Jezik / Language:
7 November 2006

Mandic defence may call Paddy Ashdown

The indictee has given an opening statement at the start of the war crimes proceedings against him.
The prosecution has announced that it plans to call more than 50 witnesses and present 147 pieces of material evidence against Momcilo Mandic, who is charged with war crimes against civilians and crimes against humanity.

The defence plans to invite fewer witnesses – but one may be the former High Representative of Bosnia and Herzegovina, Lord Paddy Ashdown.

The indictee's head defence attorney Milan Vujin said that he would call Ashdown to testify about conditions in the correctional facility Butmir in 1992, which he visited as a representative of the British parliament. Vujin claims that Ashdown visited this detention centre and said that the conditions were"good", which was also published in his memoirs and media coverage of this visit.

Mandic is charged that he, as assistant minister of internal affairs of former Srpska Republika Bosnia and Herzegovina and later as minister of justice, "ordered, encouraged, committed, assisted, planned and initiated" crimes against civilians on the territory of Sarajevo and Foca.

According to the indictment, Mandic managed the April 6 1992 attack on the Bosnian internal affairs ministry school located in Vrace, Sarajevo. It is also alleged that he was in charge of the relevant ministry at the time that detention camps were formed in Butmir and Vogosca near Sarajevo and in Foca.

In its opening statement, the prosecution announced that its evidence would prove that a "clear and unambiguous" conclusion could be drawn on Mandic's criminal responsibility for these acts.

Prosecutor Behaija Krnjic claims that before the war Mandic, beside holding a position of responsibility in the government of former Srpska Republika Bosnia and Herzegovina, was also member of the main board of the Serb democratic party (SDS) and that he was involved in decisions related to the secession of part of BiH and independence of another part.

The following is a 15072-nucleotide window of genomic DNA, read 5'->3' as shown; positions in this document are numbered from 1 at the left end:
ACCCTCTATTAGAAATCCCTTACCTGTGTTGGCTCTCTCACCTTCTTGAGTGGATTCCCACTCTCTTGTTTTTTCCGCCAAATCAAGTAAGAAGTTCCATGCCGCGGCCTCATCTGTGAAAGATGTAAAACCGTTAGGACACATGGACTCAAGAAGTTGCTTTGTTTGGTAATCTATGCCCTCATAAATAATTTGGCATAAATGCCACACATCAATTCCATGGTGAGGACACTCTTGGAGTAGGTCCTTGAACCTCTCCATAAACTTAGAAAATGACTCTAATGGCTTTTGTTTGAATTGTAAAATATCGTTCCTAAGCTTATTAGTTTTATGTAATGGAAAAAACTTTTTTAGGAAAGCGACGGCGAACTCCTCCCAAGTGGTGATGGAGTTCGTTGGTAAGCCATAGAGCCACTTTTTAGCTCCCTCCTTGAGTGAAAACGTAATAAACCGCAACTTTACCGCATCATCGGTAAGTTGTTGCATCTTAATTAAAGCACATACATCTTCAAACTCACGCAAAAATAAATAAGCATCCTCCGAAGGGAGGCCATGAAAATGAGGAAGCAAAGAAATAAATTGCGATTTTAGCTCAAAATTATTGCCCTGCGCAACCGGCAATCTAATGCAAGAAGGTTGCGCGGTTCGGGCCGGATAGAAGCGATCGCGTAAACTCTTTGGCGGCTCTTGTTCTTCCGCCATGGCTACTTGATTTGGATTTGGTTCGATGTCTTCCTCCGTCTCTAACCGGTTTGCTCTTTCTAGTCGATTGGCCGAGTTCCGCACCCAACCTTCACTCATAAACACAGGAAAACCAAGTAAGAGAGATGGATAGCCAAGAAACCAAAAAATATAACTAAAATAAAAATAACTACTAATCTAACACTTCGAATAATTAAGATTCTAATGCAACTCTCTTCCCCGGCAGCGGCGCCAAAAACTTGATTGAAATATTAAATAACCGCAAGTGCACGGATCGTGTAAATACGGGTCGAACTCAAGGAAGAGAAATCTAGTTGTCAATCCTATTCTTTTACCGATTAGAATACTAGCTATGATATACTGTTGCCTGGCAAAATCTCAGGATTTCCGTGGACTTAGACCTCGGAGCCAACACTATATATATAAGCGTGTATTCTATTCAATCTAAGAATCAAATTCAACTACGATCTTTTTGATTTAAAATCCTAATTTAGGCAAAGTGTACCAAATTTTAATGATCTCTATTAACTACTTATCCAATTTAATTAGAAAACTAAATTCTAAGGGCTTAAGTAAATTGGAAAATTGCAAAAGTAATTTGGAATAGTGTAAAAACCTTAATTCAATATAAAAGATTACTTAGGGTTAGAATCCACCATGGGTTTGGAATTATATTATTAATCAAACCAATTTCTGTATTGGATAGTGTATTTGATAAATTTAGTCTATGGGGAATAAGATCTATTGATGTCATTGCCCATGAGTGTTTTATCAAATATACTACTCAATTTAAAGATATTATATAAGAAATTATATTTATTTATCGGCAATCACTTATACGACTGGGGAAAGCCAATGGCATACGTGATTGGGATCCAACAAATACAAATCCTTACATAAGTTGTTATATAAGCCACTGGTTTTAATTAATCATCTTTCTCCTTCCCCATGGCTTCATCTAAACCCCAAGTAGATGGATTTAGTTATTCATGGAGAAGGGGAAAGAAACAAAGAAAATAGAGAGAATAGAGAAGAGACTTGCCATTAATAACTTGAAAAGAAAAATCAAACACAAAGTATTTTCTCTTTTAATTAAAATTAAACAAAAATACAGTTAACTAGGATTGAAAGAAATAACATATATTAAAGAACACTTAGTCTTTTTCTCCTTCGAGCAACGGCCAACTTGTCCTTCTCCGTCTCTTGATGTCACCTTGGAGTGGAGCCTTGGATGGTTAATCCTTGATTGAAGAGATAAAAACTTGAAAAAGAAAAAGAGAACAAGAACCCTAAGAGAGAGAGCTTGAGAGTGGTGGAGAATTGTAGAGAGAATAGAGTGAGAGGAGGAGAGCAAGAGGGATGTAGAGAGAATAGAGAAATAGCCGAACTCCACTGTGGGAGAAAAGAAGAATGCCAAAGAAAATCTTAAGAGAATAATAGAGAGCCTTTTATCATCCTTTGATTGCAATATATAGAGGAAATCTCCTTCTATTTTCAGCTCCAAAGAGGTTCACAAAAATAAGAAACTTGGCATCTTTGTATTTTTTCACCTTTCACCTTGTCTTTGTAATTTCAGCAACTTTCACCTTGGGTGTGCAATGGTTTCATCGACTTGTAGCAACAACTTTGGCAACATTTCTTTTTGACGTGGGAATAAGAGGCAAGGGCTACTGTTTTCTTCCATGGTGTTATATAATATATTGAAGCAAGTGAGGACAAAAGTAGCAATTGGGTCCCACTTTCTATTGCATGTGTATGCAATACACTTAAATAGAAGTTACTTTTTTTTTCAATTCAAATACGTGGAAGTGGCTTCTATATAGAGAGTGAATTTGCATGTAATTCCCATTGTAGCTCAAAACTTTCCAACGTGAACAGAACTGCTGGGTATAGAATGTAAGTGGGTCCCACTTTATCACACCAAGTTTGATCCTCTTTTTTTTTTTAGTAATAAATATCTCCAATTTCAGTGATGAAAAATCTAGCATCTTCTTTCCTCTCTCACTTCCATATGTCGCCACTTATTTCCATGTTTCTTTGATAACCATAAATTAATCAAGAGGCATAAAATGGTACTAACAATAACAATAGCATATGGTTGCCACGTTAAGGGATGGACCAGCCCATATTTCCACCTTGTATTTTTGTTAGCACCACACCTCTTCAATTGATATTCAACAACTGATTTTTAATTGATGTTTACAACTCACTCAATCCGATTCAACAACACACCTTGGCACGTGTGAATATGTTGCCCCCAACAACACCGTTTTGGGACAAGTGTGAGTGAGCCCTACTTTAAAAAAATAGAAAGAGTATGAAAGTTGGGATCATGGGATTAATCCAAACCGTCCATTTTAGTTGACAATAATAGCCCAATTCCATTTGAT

Vujin repeated that it is not the job of the defence to prove that their defendant is innocent, but that it is the job of the prosecution to prove that he is guilty. The defence believes that the statements in the indictment are not true and that some of the physical evidence proposed by the prosecution was not collected legally.

The prosecution announced that the 147 pieces of physical evidence that will be presented would include audio and video records that show or present Mandic in discussions with other high officials of Srpska Republika Bosnia and Herzegovina.

The defence believes that the audio records were obtained without the approval of authorised institutions and that they do not know how some of the evidence was collected and they believe that the court cannot accept them as final evidence.

The defence also claims that Mandic did not have real control over what was going on in the detention camps, as the former army of Srpska Republika of Bosnia and Herzegovina was in charge of these.

Vujin also noted that the prosecution of the International Criminal Tribunal for the former Yugoslavia (ICTY) had conducted an investigation against Mandic, but did not find enough evidence to press charges.

Mandic himself exercised the right to present an opening statement. He told the court that while it is stated in the indictment that he managed the attack on the Vrace school on April 6, 1992, "it is common knowledge that the attack took place on Apri l5, day before international recognition of BiH and beginning of the war".

He also said that it is stated in the indictment that at the time he was assistant minister of internal affairs of Srpska Republika Bosnia and Herzegovina"and everyone knows that, at the time, I was assistant internal affairs minister of Bosnia and Herzegovina".

He confirmed that one day before the Vrace attack a "Serb brigade" seceded from the formations of the former special police unit to which he belonged, but that that was approved by the former Bosnian internal affairs minister.

"I am the only minister of civilian justice who was in an official position from 1992 to 1995 on the territory of this country who is charged with a war crime. My other colleagues who were in official positions are either in the Supreme Court today or ministers or in other important official positions and live as prominent citizens," Mandic said.

The prosecution will present its first witnesses on November 13.
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